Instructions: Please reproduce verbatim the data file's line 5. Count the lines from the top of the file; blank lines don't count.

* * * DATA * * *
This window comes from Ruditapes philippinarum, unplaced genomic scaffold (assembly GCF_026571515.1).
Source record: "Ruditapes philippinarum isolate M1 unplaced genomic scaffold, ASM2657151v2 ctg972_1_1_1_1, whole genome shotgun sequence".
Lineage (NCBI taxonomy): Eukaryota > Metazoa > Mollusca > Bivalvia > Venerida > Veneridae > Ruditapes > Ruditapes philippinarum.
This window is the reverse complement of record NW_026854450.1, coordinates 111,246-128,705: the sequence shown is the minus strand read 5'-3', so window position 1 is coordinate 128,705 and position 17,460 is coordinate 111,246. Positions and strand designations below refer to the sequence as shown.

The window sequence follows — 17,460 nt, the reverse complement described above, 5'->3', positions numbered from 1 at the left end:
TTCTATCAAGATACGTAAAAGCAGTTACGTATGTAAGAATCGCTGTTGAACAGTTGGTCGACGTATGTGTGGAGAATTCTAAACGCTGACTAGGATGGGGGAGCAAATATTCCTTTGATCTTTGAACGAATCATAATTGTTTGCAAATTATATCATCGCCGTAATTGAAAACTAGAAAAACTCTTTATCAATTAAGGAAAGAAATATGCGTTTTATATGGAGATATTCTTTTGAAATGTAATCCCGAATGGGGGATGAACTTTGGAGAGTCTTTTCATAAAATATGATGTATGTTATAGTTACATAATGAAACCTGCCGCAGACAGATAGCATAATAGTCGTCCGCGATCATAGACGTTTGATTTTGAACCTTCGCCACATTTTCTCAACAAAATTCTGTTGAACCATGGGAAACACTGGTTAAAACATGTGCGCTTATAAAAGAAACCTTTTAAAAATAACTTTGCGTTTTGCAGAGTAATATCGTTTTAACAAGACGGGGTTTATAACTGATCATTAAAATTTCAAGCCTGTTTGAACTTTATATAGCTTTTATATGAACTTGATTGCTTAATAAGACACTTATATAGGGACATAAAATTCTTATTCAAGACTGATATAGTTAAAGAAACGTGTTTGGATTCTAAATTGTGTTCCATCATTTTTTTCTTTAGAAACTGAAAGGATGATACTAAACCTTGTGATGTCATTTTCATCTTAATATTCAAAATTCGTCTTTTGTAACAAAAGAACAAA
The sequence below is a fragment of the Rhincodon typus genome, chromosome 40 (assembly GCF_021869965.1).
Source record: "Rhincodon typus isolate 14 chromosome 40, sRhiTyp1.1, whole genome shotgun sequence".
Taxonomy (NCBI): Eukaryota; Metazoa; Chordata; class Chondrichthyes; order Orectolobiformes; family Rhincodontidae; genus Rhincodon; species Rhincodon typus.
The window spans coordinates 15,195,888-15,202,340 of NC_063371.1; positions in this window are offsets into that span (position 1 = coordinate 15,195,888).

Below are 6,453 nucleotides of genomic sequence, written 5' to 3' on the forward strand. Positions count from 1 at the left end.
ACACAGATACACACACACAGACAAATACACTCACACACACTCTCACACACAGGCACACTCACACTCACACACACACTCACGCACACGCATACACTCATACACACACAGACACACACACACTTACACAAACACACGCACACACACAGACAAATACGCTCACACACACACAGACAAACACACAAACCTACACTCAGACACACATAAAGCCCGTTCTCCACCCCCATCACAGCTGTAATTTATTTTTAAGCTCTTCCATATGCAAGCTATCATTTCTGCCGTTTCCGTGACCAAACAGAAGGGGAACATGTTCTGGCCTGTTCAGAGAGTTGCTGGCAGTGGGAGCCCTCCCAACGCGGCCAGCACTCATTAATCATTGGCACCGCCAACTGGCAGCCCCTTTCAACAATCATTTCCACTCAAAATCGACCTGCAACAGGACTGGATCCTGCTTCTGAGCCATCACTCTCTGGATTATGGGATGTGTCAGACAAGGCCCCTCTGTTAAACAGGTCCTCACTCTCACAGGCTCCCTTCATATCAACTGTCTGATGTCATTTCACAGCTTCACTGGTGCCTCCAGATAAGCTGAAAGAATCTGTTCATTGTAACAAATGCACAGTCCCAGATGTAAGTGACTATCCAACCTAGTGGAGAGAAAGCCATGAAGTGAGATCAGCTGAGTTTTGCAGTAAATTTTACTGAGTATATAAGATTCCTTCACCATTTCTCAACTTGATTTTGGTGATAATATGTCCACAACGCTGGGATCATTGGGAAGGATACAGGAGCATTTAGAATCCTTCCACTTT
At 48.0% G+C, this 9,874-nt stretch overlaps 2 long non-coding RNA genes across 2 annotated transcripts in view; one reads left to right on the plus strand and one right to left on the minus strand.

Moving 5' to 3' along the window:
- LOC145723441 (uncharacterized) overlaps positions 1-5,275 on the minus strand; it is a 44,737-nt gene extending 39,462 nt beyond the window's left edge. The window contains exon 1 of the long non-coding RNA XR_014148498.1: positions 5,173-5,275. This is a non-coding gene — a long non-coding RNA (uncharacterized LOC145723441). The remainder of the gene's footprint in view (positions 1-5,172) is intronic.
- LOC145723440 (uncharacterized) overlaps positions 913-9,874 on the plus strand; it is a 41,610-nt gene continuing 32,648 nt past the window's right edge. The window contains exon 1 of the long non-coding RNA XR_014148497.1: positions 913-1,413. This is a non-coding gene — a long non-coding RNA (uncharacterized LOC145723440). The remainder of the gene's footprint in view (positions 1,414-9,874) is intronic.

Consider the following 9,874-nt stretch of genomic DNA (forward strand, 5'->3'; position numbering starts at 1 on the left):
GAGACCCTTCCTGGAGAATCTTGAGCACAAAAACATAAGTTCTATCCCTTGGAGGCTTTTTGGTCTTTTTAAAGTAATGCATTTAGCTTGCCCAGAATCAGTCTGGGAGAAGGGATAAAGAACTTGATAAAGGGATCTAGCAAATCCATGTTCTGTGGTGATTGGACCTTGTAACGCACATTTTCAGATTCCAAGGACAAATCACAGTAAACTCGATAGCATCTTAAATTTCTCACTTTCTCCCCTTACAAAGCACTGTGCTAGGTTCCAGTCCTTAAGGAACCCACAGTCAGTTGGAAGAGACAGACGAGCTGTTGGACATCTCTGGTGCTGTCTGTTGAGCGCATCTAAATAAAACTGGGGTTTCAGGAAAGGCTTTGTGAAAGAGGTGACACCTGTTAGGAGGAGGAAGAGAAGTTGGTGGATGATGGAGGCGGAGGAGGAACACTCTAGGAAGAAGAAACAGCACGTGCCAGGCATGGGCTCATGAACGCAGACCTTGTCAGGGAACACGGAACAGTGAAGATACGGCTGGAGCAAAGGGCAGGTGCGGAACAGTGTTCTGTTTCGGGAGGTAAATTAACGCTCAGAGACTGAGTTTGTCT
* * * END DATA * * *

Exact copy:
The window sequence follows — 17,460 nt, the reverse complement described above, 5'->3', positions numbered from 1 at the left end: